- Photo by David Morris Cunningham.
Strapping on a leather Snoopy cap, flat flying goggles and a scarf to guide your biplane expertly over a rushing river are what dreams—or movie sets—are made of. For those who live in the Hudson Valley, though, the Old Rhinebeck Aerodrome has made the fantasy come to life. Don’t worry—you’ll be given a more dependable helmet than a thin piece of leather, an experienced pilot will be doing the flying, and the Hudson River doesn’t exactly “rush.” The rest, though, is imagination come to life.
The Aerodrome, instituted in 1959, is Cole Palen’s opus. After spending his life savings on six WWI aircrafts that were up for sale when Roosevelt Field closed in 1951, Palen laboriously moved his new treasures upstate. By the time Palen passed in 1993, his collection had grown to over 60 vehicles.
Today, museum president Mike DiGiacomio is in charge of the Aerodrome’s airplanes, automobiles, motorcycles, engines and memorabilia. Four buildings display aircraft from aviation’s golden years: the pioneer and barnstorming eras and WWI. Growing up with a father in the US Air Force, DiGiacomio has been around planes all his life. “Aviation’s always been one of my biggest passions,” he says.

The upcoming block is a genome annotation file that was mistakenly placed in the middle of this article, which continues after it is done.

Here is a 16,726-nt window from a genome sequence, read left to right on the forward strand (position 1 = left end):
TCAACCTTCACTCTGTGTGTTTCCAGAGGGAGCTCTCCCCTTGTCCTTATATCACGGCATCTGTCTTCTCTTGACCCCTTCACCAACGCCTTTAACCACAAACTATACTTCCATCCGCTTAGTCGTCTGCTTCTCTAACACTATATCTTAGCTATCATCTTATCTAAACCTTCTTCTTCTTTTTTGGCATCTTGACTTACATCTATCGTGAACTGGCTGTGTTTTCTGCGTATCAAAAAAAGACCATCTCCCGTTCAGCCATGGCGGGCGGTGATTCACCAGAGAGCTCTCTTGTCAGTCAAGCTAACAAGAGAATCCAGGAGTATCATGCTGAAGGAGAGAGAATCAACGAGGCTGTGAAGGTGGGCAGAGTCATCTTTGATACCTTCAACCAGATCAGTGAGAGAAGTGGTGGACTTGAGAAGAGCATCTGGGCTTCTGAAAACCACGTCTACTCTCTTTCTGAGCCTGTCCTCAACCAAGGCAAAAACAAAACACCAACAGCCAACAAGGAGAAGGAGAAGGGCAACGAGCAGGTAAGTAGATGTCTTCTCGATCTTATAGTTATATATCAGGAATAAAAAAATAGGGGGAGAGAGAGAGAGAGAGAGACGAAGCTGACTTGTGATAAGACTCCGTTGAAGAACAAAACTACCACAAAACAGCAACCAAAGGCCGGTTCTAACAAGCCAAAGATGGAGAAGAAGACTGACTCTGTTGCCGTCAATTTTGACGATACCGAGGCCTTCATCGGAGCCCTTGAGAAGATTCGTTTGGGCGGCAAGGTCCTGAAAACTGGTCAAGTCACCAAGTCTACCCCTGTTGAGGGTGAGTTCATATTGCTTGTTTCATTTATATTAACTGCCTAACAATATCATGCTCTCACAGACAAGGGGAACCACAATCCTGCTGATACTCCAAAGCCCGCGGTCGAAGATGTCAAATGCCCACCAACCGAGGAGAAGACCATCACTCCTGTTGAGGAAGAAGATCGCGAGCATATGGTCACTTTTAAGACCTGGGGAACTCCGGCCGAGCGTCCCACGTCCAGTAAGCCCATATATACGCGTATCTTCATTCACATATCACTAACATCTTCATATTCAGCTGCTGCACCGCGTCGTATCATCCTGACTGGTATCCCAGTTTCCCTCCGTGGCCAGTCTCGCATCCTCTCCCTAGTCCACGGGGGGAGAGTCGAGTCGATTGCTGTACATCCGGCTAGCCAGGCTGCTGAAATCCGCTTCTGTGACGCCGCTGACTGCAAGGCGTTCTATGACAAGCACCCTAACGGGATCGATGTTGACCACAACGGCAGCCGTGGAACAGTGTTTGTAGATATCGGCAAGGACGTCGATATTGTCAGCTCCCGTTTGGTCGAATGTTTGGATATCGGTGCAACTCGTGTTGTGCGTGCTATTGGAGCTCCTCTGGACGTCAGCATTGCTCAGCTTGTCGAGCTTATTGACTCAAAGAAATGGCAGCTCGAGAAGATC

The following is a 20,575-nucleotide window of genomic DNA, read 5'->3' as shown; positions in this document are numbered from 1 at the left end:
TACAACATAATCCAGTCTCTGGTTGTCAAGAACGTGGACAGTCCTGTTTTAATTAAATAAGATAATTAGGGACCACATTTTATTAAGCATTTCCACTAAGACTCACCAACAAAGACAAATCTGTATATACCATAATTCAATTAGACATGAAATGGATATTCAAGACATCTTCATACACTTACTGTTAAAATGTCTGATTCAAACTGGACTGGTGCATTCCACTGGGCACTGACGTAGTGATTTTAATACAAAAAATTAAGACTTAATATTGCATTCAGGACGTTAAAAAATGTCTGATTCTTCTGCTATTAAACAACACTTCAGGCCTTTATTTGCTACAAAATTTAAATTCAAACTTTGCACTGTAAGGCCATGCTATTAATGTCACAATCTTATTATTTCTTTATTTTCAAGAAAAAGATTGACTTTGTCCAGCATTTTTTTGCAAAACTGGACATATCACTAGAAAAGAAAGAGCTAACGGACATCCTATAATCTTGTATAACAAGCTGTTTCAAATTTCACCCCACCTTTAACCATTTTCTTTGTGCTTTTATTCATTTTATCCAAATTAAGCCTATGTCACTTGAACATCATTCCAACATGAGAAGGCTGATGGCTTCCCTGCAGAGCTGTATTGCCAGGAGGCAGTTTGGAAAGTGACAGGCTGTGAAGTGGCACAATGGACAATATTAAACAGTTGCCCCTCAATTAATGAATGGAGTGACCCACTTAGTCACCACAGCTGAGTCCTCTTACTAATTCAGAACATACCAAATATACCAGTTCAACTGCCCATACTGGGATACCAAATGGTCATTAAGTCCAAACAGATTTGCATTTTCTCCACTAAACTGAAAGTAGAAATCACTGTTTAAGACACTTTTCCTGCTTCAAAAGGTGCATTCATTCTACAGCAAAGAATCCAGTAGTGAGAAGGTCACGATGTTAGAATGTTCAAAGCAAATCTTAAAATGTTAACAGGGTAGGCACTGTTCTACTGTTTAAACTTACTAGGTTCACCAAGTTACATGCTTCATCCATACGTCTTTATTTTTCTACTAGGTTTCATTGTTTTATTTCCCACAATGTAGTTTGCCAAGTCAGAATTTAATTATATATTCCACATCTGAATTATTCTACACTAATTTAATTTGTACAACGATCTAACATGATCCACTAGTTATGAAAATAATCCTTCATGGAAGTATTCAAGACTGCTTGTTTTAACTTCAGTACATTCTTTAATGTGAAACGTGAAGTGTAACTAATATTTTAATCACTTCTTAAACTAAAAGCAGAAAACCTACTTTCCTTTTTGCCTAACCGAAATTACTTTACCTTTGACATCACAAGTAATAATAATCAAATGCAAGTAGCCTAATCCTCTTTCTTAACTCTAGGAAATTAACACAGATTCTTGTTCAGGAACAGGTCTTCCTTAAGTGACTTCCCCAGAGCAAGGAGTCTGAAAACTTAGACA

The world-renowned Old Rhinebeck Aerodrome is in the vocabulary of most aviation and history buffs. The collection is truly rare—several of the planes are the last of their kind, and others are the world’s sole reproductions. As donations are made, the exhibit grows and changes. Recently, a 1940s Jeep was given to the museum. On the weekend, two distinct air shows delight all ages. Every Saturday, the History of Flight displays aircrafts from the early 1900s up to WWI, as well as ribbon cuts, acrobatics, and mock bomb drops. Sunday air shows include fireworks and pyrotechnics, dogfight simulations, and WWI replica aircraft.
Aside from pure entertainment, the Aerodrome’s museum, air shows and biplane rides help people understand old time aviation and industry. “[The Aerodrome] shows the struggles of mankind and how men and women worked hard at problems and solved those problems in different ways,” DiGiacomio says. “It shows how people can persevere. Without all those struggles and all the work people did in the early 1900s, we wouldn’t have jets that fly across the country.”
While it’s not an easy task to compete with iPads, iPhones, and other technology, historic aviation is fairly easy to understand. “My favorite part [of this job] is passing on the joy of flight and the excitement of it all to the younger generations,” DiGiacomio says. “Aviation back then was much more accessible and existent to the common person. A biplane could land in your backyard and take you for a ride.” Teenagers don’t have to leave all their handheld devices in the car, though. Even history-based museums have to keep up with changing times. For example, some of the displays have QR codes that you can scan with your smartphone to get a description of what you’re looking at.
The museum is open daily from 10am to 5pm. Airshows and biplane rides are held every weekend through October, weather permitting. Bring along a few friends—the plane can fit up to four people.